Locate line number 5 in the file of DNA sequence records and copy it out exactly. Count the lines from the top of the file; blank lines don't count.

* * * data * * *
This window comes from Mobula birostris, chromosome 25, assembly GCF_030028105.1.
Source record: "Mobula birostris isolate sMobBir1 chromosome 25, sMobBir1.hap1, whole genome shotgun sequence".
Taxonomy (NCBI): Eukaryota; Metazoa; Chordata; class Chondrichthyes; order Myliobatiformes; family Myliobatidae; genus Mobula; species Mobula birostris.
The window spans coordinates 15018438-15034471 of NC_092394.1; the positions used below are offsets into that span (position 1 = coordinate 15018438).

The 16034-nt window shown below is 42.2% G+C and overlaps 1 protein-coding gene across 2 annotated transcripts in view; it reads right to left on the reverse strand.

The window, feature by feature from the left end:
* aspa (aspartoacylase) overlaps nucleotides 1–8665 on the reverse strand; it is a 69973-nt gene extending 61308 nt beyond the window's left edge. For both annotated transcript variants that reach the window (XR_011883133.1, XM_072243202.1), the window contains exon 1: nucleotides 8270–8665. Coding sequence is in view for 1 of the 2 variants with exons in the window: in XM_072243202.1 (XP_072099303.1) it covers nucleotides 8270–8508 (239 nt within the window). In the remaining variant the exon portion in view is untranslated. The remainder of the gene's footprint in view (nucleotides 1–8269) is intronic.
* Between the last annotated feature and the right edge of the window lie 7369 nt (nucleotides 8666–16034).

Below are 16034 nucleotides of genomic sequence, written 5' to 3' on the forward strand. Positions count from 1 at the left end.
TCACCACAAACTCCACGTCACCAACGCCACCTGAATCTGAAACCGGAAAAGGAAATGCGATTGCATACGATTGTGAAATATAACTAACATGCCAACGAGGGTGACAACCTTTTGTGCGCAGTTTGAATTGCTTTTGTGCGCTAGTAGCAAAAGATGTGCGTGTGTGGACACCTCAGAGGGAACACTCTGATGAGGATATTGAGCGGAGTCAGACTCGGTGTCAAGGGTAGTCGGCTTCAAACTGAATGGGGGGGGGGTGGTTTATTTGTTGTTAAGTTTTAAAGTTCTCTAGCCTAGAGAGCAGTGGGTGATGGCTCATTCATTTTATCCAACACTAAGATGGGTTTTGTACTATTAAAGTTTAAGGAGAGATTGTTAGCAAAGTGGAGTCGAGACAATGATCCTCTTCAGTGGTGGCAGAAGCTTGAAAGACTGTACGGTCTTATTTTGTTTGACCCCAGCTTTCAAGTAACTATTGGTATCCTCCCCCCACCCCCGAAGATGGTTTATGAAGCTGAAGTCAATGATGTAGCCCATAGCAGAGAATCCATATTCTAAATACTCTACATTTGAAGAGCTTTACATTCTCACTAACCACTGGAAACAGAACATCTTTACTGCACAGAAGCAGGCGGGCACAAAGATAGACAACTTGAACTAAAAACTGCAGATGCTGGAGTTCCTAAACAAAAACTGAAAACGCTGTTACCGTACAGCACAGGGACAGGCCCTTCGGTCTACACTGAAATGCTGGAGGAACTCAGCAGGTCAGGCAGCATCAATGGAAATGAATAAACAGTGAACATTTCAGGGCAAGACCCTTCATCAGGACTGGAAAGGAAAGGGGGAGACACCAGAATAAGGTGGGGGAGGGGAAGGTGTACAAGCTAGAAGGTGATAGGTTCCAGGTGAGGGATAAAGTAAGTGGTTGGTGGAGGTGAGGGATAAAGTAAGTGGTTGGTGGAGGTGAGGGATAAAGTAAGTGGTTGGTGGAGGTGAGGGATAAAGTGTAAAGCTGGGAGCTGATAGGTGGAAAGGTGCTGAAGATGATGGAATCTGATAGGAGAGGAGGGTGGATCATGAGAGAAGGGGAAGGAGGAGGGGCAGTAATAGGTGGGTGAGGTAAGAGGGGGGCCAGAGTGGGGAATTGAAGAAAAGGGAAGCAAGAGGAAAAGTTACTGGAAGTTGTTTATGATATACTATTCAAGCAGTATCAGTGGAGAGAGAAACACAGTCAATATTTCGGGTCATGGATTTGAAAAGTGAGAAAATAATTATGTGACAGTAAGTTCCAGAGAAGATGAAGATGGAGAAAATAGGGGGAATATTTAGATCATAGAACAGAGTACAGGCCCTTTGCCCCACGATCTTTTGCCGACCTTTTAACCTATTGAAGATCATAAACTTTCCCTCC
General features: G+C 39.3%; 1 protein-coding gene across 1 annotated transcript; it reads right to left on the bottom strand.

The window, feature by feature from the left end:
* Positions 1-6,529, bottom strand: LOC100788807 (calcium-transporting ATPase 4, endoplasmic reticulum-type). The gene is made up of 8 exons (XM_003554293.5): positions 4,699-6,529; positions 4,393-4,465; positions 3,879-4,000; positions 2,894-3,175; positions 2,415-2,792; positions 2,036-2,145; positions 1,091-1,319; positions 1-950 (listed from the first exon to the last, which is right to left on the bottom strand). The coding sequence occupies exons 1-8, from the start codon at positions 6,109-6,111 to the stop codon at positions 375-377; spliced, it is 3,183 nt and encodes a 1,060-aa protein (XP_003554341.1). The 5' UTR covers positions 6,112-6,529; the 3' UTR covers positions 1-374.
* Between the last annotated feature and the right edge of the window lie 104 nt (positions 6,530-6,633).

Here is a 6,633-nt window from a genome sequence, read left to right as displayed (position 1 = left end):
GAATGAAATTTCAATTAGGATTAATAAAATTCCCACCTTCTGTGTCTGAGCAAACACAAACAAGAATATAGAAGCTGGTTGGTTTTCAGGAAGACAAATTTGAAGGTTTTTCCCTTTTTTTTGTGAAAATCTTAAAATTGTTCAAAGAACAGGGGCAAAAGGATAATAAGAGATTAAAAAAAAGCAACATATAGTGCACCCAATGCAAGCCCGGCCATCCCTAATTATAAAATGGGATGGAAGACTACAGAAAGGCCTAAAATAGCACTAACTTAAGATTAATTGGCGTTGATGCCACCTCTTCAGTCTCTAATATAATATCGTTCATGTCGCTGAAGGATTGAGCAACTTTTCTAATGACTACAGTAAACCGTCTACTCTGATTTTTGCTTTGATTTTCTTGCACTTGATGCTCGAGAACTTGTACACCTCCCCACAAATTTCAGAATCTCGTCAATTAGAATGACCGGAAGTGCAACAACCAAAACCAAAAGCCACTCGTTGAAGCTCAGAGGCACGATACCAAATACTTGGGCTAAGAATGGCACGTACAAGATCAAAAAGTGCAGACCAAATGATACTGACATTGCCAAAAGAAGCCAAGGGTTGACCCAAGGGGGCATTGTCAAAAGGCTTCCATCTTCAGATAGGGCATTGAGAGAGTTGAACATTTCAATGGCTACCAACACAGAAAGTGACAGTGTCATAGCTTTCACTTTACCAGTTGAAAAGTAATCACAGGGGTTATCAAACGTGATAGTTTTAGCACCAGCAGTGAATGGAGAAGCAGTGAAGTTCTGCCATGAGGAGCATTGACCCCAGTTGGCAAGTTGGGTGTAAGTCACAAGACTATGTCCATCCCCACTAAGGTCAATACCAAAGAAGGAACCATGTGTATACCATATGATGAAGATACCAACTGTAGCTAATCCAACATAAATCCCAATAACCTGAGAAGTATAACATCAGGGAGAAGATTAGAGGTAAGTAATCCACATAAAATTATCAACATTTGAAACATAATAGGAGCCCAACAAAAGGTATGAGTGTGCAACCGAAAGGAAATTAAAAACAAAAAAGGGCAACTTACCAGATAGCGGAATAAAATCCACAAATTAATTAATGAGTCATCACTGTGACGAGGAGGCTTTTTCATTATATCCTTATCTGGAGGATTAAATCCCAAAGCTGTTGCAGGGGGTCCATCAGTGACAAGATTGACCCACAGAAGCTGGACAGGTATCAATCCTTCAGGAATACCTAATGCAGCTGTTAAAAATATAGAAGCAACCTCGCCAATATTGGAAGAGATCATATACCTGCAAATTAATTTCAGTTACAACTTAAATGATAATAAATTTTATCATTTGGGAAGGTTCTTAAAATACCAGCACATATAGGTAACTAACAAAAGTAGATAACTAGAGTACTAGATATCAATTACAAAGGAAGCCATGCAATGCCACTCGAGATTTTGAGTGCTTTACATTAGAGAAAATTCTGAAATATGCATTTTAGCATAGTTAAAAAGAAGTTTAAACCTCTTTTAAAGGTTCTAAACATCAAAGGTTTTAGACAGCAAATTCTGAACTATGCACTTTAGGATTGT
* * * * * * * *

The 16034-nt window shown below is 42.2% G+C and overlaps 1 protein-coding gene across 2 annotated transcripts in view; it reads right to left on the reverse strand.